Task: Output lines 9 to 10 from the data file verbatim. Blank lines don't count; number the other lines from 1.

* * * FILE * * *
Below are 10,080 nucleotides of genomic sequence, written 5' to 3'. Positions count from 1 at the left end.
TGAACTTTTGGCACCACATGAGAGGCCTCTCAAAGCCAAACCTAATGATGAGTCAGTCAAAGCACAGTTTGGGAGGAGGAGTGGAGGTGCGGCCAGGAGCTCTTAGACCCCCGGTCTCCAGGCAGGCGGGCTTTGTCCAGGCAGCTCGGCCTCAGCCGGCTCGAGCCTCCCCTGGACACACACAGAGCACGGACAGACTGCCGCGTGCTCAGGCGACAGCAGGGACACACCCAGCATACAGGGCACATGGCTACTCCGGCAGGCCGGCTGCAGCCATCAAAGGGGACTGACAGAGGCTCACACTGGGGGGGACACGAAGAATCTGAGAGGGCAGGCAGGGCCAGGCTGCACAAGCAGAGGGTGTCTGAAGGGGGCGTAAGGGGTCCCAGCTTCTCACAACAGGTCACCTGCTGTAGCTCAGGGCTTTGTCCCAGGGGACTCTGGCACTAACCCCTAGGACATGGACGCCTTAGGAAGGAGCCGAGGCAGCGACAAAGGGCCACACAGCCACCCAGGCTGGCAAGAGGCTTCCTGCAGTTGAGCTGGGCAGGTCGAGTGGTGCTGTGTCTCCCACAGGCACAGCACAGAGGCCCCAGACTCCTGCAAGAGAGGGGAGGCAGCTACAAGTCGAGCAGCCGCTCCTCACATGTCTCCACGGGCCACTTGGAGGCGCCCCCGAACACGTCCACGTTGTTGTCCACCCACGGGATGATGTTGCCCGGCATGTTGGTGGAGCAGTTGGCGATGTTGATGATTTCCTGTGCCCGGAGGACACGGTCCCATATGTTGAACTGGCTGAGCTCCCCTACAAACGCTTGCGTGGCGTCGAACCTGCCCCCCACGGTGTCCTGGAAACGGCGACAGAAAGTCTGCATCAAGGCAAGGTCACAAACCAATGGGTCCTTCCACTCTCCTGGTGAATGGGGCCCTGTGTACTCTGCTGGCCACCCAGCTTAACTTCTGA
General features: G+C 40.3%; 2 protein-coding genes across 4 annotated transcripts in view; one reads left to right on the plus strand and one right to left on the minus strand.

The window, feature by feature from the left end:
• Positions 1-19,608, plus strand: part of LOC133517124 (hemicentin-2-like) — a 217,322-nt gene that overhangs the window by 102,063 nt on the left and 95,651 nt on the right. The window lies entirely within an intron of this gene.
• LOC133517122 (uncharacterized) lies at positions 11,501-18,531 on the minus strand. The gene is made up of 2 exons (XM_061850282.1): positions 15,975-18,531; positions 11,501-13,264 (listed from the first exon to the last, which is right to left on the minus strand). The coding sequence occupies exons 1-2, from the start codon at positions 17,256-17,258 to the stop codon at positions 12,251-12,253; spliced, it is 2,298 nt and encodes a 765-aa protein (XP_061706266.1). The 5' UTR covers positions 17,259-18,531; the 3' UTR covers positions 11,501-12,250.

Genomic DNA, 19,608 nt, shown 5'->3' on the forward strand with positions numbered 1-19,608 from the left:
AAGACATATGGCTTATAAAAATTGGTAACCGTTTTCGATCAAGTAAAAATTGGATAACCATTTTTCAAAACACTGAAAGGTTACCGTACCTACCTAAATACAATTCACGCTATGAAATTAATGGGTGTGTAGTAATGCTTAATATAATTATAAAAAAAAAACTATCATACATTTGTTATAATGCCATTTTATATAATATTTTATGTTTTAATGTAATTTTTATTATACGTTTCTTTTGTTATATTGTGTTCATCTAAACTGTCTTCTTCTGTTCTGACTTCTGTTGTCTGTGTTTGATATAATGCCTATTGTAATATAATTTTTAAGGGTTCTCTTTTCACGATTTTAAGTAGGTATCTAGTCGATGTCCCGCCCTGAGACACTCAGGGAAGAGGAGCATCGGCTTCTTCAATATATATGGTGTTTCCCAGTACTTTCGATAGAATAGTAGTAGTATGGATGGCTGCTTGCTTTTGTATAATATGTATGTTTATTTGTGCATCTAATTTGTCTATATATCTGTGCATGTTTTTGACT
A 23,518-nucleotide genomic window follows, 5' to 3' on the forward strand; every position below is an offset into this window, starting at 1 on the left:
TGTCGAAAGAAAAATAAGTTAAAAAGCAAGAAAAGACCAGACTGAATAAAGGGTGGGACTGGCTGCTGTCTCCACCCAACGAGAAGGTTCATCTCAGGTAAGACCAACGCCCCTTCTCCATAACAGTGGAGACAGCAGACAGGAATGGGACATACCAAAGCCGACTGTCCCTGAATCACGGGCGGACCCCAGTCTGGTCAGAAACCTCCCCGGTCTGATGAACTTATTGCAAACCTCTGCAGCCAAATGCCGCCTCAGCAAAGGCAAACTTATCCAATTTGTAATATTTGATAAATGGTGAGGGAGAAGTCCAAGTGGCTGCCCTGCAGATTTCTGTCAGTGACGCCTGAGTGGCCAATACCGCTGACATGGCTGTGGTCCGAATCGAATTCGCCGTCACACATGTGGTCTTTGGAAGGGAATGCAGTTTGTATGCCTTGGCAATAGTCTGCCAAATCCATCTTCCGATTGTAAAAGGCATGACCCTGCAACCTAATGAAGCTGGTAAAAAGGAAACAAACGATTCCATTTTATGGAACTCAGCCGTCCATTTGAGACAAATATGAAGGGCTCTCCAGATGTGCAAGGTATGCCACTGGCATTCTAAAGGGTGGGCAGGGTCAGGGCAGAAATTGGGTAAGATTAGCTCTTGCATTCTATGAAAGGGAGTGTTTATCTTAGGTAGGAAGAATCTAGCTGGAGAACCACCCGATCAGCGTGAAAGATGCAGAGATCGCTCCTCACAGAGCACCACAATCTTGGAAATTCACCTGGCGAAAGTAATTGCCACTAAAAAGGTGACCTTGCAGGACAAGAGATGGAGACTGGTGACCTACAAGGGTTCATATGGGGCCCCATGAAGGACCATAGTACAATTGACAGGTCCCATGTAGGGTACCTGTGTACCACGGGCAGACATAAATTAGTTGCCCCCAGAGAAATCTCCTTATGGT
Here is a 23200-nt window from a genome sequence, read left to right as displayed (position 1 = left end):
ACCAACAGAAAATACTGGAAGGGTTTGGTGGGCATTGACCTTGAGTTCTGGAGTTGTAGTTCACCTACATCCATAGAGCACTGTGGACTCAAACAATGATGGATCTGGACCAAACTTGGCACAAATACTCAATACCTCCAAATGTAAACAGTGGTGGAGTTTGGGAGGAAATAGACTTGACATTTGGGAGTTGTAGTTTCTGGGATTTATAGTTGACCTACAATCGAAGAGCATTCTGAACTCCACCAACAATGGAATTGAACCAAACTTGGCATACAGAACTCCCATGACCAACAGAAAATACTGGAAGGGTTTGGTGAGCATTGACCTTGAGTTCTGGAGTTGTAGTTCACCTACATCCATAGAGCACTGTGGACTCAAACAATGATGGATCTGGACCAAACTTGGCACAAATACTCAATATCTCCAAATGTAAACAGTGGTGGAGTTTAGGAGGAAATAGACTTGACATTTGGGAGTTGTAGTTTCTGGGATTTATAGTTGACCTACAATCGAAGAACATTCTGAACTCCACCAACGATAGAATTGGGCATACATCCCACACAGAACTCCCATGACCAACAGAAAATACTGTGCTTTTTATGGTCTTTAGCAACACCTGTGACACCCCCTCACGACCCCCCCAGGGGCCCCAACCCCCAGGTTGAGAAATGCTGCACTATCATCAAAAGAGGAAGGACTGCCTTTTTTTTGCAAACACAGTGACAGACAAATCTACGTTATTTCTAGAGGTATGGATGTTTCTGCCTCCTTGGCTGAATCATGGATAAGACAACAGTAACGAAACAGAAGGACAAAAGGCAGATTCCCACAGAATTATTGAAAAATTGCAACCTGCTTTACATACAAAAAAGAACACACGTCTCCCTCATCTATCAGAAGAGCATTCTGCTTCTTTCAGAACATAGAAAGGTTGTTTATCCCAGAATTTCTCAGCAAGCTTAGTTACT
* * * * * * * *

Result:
A 23,518-nucleotide genomic window follows, 5' to 3' on the forward strand; every position below is an offset into this window, starting at 1 on the left:
TGTCGAAAGAAAAATAAGTTAAAAAGCAAGAAAAGACCAGACTGAATAAAGGGTGGGACTGGCTGCTGTCTCCACCCAACGAGAAGGTTCATCTCAGGTAAGACCAACGCCCCTTCTCCATAACAGTGGAGACAGCAGACAGGAATGGGACATACCAAAGCCGACTGTCCCTGAATCACGGGCGGACCCCAGTCTGGTCAGAAACCTCCCCGGTCTGATGAACTTATTGCAAACCTCTGCAGCCAAATGCCGCCTCAGCAAAGGCAAACTTATCCAATTTGTAATATTTGATAAATGGTGAGGGAGAAGTCCAAGTGGCTGCCCTGCAGATTTCTGTCAGTGACGCCTGAGTGGCCAATACCGCTGACATGGCTGTGGTCCGAATCGAATTCGCCGTCACACATGTGGTCTTTGGAAGGGAATGCAGTTTGTATGCCTTGGCAATAGTCTGCCAAATCCATCTTCCGATTGTAAAAGGCATGACCCTGCAACCTAATGAAGCTGGTAAAAAGGAAACAAACGATTCCATTTTATGGAACTCAGCCGTCCATTTGAGACAAATATGAAGGGCTCTCCAGATGTGCAAGGTATGCCACTGGCATTCTAAAGGGTGGGCAGGGTCAGGGCAGAAATTGGGTAAGATTAGCTCTTGCATTCTATGAAAGGGAGTGTTTATCTTAGGTAGGAAGAATCTAGCTGGAGAACCACCCGATCAGCGTGAAAGATGCAGAGATCGCTCCTCACAGAGCACCACAATCTTGGAAATTCACCTGGCGAAAGTAATTGCCACTAAAAAGGTGACCTTGCAGGACAAGAGATGGAGACTGGTGACCTACAAGGGTTCATATGGGGCCCCATGAAGGACCATAGTACAATTGACAGGTCCCATGTAGGGTACCTGTGTACCACGGGCAGACATAAATTAGTTGCCCCCAGAGAAATCTCCTTATGGT